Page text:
It could be that some South Asians prefer Tory policies, in the same way that white people are free to like the Tories without their race being brought into it.

When I see this argument on the Twitter left it’s always very personalised - one of the main people from CAGE last year had a Twitter thread with right-wing POCs, mainly women, in photos next to their white partners - a not so subtle nod to them being race traitors brought into the mix.

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PostRe: If someone says something offensive, how should society deal with it?
by Squinty » Sun Mar 21, 2021 12:16 pm

Benzin wrote:I saw a thing yesterday where apparently the UK's largest evangelical body warned that a widespread ban of gay conversion therapy would criminalise a number of church leaders like it was a bad thing. It's utter nonsense that people who would partake in such a thing SHOULDN'T be criminalised for it.


I haven't seen this article, but I know of a church near me that attempted to do it with one of their congregation.

I'm going to guess they would never publicly acknowledge it as well.

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PostRe: If someone says something offensive, how should society deal with it?
by Drumstick » Sun Mar 21, 2021 2:42 pm

speedboatchase wrote:I really dislike this argument but it’s very common. It implies that POCs must think a certain way, that despite being British for multiple generations, must put ethnicity first. The same people who say "Anyone can be British" are surprisingly quick to turn to "Wait a second. Didn't your grandfather..." to win an argument.

It could be that some South Asians prefer Tory policies, in the same way that white people are free to like the Tories without their race being brought into it.

When I see this argument on the Twitter left it’s always very personalised - one of the main people from CAGE last year had a Twitter thread with right-wing POCs, mainly women, in photos next to their white partners - a not so subtle nod to them being race traitors brought into the mix.

I am far from an expert on this subject and whilst I see no problem with BAME/POC liking Tory policies, I do see a problem with them specifically to keep other immigrants out. It reeks of the American "I got mine" attitude.

In the case of Patel and Javid, where do they think they would be if their families weren't welcomed into the country a few decades ago, and why are they obsessed with denying that same privilege to future generations?

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PostRe: If someone says something offensive, how should society deal with it?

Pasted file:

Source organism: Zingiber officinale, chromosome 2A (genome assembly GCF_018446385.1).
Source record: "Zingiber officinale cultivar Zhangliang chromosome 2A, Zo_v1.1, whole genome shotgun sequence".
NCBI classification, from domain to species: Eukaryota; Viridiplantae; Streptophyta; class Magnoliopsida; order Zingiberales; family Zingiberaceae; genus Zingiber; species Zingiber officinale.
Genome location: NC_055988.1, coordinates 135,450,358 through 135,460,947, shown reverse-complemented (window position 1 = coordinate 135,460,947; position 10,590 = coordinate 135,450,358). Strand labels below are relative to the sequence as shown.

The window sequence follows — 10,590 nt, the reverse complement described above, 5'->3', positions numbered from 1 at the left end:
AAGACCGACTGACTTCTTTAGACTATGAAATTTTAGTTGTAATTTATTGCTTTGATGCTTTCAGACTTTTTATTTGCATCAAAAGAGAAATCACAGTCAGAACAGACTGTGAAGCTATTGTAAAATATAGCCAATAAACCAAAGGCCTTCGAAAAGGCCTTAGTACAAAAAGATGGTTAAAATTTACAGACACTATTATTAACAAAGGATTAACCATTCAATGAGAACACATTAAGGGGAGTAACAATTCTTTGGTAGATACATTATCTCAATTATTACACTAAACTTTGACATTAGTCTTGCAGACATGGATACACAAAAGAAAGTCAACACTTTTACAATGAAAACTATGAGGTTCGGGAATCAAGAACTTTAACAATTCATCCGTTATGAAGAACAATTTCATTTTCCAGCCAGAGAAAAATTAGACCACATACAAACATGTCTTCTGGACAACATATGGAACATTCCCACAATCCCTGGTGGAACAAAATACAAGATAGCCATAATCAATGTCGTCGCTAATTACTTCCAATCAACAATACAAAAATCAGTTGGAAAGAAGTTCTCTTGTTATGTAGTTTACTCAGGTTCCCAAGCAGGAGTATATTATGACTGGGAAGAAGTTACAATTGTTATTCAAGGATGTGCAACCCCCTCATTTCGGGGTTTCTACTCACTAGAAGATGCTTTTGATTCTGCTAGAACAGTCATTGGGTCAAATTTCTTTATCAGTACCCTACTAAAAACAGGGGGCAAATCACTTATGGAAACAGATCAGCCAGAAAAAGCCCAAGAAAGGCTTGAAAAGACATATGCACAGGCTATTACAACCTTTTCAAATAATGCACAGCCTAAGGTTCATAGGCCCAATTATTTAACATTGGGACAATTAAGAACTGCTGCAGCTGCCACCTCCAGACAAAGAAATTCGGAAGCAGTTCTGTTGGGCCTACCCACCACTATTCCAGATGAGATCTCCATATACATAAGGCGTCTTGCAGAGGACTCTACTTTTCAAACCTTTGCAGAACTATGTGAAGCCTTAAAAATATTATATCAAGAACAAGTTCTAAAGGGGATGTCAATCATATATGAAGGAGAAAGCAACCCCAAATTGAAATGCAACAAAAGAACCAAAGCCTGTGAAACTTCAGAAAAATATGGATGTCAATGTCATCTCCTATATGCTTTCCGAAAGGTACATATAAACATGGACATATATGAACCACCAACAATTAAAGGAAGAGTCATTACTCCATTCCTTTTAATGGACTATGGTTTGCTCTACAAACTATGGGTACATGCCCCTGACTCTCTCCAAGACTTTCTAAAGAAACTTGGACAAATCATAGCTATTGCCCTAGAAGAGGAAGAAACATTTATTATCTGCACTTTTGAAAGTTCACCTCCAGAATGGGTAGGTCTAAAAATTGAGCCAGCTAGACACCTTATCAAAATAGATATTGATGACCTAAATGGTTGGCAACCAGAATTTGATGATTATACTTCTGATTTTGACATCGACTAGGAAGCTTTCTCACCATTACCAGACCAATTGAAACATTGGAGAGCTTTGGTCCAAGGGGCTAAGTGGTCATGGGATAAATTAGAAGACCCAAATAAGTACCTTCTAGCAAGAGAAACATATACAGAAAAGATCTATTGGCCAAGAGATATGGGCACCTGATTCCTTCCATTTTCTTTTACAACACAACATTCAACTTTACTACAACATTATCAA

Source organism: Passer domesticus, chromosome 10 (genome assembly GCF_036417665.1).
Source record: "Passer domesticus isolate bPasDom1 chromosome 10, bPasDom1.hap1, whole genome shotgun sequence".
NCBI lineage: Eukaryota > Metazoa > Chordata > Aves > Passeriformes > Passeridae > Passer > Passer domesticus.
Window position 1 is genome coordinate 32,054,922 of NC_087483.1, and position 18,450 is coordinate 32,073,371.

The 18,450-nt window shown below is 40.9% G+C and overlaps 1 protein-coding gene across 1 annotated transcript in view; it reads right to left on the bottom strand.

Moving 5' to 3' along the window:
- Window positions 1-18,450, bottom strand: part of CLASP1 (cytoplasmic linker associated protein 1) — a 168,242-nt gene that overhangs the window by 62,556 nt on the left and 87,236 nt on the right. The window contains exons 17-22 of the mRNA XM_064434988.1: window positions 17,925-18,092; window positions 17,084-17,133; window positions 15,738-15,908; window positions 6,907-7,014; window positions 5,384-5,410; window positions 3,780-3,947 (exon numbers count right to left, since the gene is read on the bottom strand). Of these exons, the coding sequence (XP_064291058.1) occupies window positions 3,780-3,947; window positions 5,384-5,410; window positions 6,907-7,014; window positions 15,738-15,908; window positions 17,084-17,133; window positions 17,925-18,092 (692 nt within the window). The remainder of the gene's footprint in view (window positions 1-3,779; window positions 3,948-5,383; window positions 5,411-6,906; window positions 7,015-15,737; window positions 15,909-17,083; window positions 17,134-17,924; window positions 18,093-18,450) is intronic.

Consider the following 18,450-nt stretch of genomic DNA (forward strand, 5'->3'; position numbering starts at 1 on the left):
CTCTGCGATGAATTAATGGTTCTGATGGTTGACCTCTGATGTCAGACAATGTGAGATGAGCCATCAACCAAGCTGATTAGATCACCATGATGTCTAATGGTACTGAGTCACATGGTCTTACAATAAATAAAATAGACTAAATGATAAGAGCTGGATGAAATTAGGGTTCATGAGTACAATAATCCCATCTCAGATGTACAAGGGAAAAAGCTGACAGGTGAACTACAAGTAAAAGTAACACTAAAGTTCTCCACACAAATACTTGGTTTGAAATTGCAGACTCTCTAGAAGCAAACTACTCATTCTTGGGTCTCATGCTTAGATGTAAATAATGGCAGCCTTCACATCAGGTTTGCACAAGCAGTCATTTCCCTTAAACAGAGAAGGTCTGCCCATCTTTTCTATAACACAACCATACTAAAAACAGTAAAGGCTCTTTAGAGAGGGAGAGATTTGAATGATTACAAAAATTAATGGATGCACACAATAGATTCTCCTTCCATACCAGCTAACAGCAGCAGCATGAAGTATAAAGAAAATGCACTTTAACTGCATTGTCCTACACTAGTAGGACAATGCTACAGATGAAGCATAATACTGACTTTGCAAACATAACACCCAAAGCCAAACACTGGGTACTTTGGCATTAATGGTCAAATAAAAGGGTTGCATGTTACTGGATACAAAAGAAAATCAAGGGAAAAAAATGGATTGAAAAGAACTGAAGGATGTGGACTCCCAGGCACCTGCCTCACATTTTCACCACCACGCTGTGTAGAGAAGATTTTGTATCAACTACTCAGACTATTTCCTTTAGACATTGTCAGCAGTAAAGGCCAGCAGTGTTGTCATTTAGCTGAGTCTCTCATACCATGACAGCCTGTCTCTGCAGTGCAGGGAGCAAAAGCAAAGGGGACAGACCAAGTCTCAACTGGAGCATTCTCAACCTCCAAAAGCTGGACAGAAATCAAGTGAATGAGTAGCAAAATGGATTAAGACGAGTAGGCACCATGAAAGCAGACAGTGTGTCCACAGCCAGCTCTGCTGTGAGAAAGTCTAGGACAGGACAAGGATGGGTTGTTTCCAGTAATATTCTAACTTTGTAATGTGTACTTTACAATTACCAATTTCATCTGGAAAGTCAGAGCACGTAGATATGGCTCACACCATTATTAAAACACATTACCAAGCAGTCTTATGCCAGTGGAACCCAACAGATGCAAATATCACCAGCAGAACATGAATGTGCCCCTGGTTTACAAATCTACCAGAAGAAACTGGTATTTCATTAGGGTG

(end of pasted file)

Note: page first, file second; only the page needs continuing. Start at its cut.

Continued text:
by Moggy » Sun Mar 21, 2021 3:55 pm

speedboatchase wrote:
VlaSoul wrote:
Drumstick wrote:You see this sort of nonsense all the time, with people prejudiced against their own kind.

Take Priti Patel as an obvious example, the daughter of immigrants from Uganda. Of course for Patel, it's totally fine that her parents came here, but all the other immigrants can get out and stay out. Same deal with Sajid Javid.

south asian tories are like this in general init

It's kind of a cultural thing in more privileged south asians/south asians who successfully pull themselves up the social ladder; often they'll put themselves on a higher pedestal than other desis and especially immigrants from other areas for various reasons. Gujratis like her also tend to fall into this category often because they're among the most wealthly of all of us, their families having done well for themselves during like late colonialism. imo holdovers from the caste system play a part here as well


I really dislike this argument but it’s very common. It implies that POCs must think a certain way, that despite being British for multiple generations, must put ethnicity first. The same people who say "Anyone can be British" are surprisingly quick to turn to "Wait a second. Didn't your grandfather..." to win an argument.

It could be that some South Asians prefer Tory policies, in the same way that white people are free to like the Tories without their race being brought into it.

When I see this argument on the Twitter left it’s always very personalised - one of the main people from CAGE last year had a Twitter thread with right-wing POCs, mainly women, in photos next to their white partners - a not so subtle nod to them being race traitors brought into the mix.


I mostly agree but Patel is different. Her parents had to flee to Britain and she seems to spend her time devising ways to stop anybody else being able to do so.

It's not her race that makes it wrong, it's her families experience. It'd be like a lung cancer survivor going into cigarette advertising.